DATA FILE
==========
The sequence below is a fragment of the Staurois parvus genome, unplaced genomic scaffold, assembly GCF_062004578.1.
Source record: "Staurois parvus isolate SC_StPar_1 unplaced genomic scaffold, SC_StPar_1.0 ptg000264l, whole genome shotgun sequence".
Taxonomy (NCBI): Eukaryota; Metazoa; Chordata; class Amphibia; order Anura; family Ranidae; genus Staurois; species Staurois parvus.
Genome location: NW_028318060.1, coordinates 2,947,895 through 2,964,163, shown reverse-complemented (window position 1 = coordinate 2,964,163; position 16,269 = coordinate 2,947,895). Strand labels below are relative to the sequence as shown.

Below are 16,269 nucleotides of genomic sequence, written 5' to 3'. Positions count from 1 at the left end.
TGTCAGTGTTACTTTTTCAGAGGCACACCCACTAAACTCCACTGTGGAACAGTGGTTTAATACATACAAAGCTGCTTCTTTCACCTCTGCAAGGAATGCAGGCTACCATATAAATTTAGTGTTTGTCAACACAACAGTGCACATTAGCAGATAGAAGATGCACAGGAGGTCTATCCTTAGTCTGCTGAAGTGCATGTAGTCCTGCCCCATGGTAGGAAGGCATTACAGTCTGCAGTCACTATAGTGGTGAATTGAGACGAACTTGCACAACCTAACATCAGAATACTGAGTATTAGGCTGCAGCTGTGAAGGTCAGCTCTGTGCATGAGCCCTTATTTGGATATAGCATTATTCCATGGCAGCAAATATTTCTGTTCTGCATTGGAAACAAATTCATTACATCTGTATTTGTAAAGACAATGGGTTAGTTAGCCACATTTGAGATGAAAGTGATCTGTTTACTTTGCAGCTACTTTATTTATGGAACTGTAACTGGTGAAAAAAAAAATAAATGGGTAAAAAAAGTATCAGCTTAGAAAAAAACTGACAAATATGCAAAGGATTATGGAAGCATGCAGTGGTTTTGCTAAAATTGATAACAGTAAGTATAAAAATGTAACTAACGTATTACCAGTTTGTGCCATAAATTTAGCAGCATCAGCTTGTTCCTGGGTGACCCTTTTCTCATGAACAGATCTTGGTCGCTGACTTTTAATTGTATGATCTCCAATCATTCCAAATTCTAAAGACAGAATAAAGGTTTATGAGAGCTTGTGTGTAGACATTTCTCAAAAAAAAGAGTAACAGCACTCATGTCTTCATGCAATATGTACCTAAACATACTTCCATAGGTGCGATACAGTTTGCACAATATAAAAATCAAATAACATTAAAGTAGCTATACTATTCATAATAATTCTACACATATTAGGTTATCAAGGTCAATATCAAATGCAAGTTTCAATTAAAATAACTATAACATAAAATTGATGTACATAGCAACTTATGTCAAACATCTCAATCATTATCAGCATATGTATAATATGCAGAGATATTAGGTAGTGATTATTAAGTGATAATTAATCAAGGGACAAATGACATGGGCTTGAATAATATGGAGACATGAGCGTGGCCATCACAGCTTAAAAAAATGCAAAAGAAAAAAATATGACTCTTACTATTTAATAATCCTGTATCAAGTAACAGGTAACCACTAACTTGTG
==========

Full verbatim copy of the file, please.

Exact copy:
The sequence below is a fragment of the Staurois parvus genome, unplaced genomic scaffold, assembly GCF_062004578.1.
Source record: "Staurois parvus isolate SC_StPar_1 unplaced genomic scaffold, SC_StPar_1.0 ptg000264l, whole genome shotgun sequence".
Taxonomy (NCBI): Eukaryota; Metazoa; Chordata; class Amphibia; order Anura; family Ranidae; genus Staurois; species Staurois parvus.
Genome location: NW_028318060.1, coordinates 2,947,895 through 2,964,163, shown reverse-complemented (window position 1 = coordinate 2,964,163; position 16,269 = coordinate 2,947,895). Strand labels below are relative to the sequence as shown.

Below are 16,269 nucleotides of genomic sequence, written 5' to 3'. Positions count from 1 at the left end.
TGTCAGTGTTACTTTTTCAGAGGCACACCCACTAAACTCCACTGTGGAACAGTGGTTTAATACATACAAAGCTGCTTCTTTCACCTCTGCAAGGAATGCAGGCTACCATATAAATTTAGTGTTTGTCAACACAACAGTGCACATTAGCAGATAGAAGATGCACAGGAGGTCTATCCTTAGTCTGCTGAAGTGCATGTAGTCCTGCCCCATGGTAGGAAGGCATTACAGTCTGCAGTCACTATAGTGGTGAATTGAGACGAACTTGCACAACCTAACATCAGAATACTGAGTATTAGGCTGCAGCTGTGAAGGTCAGCTCTGTGCATGAGCCCTTATTTGGATATAGCATTATTCCATGGCAGCAAATATTTCTGTTCTGCATTGGAAACAAATTCATTACATCTGTATTTGTAAAGACAATGGGTTAGTTAGCCACATTTGAGATGAAAGTGATCTGTTTACTTTGCAGCTACTTTATTTATGGAACTGTAACTGGTGAAAAAAAAAATAAATGGGTAAAAAAAGTATCAGCTTAGAAAAAAACTGACAAATATGCAAAGGATTATGGAAGCATGCAGTGGTTTTGCTAAAATTGATAACAGTAAGTATAAAAATGTAACTAACGTATTACCAGTTTGTGCCATAAATTTAGCAGCATCAGCTTGTTCCTGGGTGACCCTTTTCTCATGAACAGATCTTGGTCGCTGACTTTTAATTGTATGATCTCCAATCATTCCAAATTCTAAAGACAGAATAAAGGTTTATGAGAGCTTGTGTGTAGACATTTCTCAAAAAAAAGAGTAACAGCACTCATGTCTTCATGCAATATGTACCTAAACATACTTCCATAGGTGCGATACAGTTTGCACAATATAAAAATCAAATAACATTAAAGTAGCTATACTATTCATAATAATTCTACACATATTAGGTTATCAAGGTCAATATCAAATGCAAGTTTCAATTAAAATAACTATAACATAAAATTGATGTACATAGCAACTTATGTCAAACATCTCAATCATTATCAGCATATGTATAATATGCAGAGATATTAGGTAGTGATTATTAAGTGATAATTAATCAAGGGACAAATGACATGGGCTTGAATAATATGGAGACATGAGCGTGGCCATCACAGCTTAAAAAAATGCAAAAGAAAAAAATATGACTCTTACTATTTAATAATCCTGTATCAAGTAACAGGTAACCACTAACTTGTG